MEF for everything!

In the first of a series of blogs around my Commons Library, I want to shed more light on my choice of MEF as the underlying mechanism for the AK.Commons.Composition namespace – which handles dependency injection as well as extensibility or plugin type stuff. I like its attribute based syntax, choice of different types of catalogs and dynamic discovery (and yes, I am not using dynamic discovery just yet but I intend to; the same goes for taking advantage of different types of catalogs). The following three features, however, stood out for me:

  • The fact that you can support multiple cardinalities – i.e. you can ask for one implementation of something, or many.
  • Metadata attributes – which you can use decorate your exports with additional metadata. This combines well with multiple cardinalities. I can have multiple providers that implement a single contract. I can then choose the ones I want based on their metadata properties. This is more of an extensibility thing than a DI thing – but you can also use this to introduce versioning into your DI mechanism. You could have multiple versions of something available and the consumer could ask for a specific version (or some predicate around the version). That can lend itself well to setting up a continuous deployment environment.
  • Lazy imports – oh how I love lazy imports. This lets you define imports that are resolved when the containing class is composed, but the actual value is not computed until it is needed for the first time. That gets me out of circular dependency hell with ease (and I know we should strive to structure things so that there aren’t circular dependencies to begin with, but at times it is unavoidable).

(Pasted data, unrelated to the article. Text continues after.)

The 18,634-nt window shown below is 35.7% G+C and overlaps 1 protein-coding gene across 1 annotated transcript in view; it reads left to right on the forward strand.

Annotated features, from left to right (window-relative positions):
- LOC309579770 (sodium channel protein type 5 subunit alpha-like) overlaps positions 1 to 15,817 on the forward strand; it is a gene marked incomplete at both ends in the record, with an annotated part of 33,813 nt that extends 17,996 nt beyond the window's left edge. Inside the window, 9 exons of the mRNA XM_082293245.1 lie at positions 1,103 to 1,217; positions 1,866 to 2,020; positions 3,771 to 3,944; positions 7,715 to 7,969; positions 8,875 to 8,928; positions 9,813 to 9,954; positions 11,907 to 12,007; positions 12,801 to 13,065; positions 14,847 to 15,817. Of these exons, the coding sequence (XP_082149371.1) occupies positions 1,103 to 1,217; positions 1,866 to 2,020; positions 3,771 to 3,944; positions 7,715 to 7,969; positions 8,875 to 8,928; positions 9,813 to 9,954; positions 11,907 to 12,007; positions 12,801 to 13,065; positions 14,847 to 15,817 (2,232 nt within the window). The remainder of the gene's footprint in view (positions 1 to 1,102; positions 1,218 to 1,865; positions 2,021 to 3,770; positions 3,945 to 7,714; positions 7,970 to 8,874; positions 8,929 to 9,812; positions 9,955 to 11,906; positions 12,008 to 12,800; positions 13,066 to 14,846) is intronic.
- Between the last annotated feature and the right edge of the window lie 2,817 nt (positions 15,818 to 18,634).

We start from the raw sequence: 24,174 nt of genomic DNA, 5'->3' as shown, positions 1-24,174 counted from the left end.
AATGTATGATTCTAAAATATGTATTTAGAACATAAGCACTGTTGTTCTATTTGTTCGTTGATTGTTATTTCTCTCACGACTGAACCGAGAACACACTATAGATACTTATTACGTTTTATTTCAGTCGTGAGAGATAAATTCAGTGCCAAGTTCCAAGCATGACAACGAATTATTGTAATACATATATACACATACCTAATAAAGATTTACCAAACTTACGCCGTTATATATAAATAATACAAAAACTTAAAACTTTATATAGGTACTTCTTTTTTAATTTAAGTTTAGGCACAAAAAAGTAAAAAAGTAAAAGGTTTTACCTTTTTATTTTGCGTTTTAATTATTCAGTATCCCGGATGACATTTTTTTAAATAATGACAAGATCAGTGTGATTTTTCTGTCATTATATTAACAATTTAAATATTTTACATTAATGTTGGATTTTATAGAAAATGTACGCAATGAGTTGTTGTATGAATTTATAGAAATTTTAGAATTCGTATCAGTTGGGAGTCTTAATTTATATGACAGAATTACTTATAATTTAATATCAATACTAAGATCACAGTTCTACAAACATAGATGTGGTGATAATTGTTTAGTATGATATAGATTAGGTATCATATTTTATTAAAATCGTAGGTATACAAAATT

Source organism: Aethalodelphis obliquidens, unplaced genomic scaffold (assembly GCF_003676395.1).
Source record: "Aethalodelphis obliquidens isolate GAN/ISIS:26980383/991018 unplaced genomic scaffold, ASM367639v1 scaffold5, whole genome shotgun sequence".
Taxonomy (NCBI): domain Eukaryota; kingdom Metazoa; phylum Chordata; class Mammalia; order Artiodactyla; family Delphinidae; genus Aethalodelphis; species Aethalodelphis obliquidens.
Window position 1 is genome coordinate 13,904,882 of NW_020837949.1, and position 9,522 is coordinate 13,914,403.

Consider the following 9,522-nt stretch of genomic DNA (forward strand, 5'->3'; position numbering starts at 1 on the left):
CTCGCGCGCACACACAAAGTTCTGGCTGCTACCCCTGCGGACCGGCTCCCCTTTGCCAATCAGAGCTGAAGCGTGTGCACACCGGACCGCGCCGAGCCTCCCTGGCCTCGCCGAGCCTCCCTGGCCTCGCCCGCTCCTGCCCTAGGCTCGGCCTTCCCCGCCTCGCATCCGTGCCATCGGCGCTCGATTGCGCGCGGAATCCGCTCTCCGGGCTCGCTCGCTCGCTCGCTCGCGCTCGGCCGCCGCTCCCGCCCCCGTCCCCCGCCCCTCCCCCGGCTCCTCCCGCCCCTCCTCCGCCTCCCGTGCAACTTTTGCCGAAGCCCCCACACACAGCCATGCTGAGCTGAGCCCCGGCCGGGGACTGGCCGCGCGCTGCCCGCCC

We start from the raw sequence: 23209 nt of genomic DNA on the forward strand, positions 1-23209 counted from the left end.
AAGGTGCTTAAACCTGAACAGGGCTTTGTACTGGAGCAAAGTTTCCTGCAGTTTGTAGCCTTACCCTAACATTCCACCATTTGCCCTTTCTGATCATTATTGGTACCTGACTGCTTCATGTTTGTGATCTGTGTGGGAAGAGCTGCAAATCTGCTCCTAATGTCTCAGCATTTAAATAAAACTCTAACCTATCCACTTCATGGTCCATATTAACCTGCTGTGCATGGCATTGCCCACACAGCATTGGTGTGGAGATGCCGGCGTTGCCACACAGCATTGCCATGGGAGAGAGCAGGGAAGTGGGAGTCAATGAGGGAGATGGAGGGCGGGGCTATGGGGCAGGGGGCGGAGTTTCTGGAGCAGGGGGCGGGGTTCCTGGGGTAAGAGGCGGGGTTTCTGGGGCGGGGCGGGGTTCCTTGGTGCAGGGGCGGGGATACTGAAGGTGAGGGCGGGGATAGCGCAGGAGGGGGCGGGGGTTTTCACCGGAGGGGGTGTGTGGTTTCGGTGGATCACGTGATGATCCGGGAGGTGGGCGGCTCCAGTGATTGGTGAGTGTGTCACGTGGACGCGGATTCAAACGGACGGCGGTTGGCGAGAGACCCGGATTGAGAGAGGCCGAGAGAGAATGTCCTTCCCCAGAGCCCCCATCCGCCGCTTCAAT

One other factor is that MEF is part of the framework as opposed to being a third party library, and that Microsoft is behind it. That means one less third party dependency to deal with if you wanted to use AK.Commons. I already have this cool extensibility mechanism that is part of the framework, and it does what I need for DI. Why not use it for DI as well? I have heard the whole “MEF is not for DI” debate quite a bit. It has worked well for me so far though.

One thing I miss in MEF is support for AOP. I do intend to do something about that pretty soon though!

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2 thoughts on “MEF for everything!

  1. Pingback: On Code Generation and Its Application to Aspect Orientation | Aashish Koirala

  2. Pingback: Diagnosing MEF Composition Errors | Aashish Koirala

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